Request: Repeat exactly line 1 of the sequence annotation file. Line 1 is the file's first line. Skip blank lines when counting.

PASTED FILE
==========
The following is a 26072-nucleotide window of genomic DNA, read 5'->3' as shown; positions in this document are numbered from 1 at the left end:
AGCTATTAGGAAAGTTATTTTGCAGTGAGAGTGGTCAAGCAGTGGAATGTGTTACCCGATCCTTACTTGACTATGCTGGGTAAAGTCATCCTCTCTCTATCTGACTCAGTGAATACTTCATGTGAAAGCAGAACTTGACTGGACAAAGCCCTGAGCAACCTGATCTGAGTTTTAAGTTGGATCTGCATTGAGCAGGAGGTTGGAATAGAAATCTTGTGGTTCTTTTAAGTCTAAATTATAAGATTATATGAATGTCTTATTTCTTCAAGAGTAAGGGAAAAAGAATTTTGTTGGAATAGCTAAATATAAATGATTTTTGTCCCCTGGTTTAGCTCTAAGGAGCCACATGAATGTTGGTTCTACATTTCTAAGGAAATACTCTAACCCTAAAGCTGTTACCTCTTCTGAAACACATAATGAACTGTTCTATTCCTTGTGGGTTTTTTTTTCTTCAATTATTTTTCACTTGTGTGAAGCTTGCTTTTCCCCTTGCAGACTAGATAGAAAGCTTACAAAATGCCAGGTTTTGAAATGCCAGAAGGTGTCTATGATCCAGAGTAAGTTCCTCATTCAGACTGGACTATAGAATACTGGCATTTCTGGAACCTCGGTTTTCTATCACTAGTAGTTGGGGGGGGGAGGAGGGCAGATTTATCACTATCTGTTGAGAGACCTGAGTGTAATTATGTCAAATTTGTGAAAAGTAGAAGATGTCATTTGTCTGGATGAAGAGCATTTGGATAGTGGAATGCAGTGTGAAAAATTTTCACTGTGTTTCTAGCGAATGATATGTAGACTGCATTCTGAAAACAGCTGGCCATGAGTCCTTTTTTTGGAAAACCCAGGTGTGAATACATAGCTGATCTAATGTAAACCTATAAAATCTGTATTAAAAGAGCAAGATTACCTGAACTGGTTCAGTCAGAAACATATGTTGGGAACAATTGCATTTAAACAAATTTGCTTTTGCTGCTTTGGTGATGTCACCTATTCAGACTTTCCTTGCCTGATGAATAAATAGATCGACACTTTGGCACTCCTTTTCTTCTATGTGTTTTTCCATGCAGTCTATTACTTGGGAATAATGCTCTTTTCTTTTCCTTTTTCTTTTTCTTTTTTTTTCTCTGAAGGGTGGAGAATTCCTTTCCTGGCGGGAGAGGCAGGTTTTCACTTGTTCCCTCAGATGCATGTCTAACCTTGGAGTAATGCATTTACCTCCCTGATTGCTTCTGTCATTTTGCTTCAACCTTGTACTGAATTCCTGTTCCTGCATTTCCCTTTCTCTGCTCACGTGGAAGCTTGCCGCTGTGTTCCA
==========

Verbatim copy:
The following is a 26072-nucleotide window of genomic DNA, read 5'->3' as shown; positions in this document are numbered from 1 at the left end: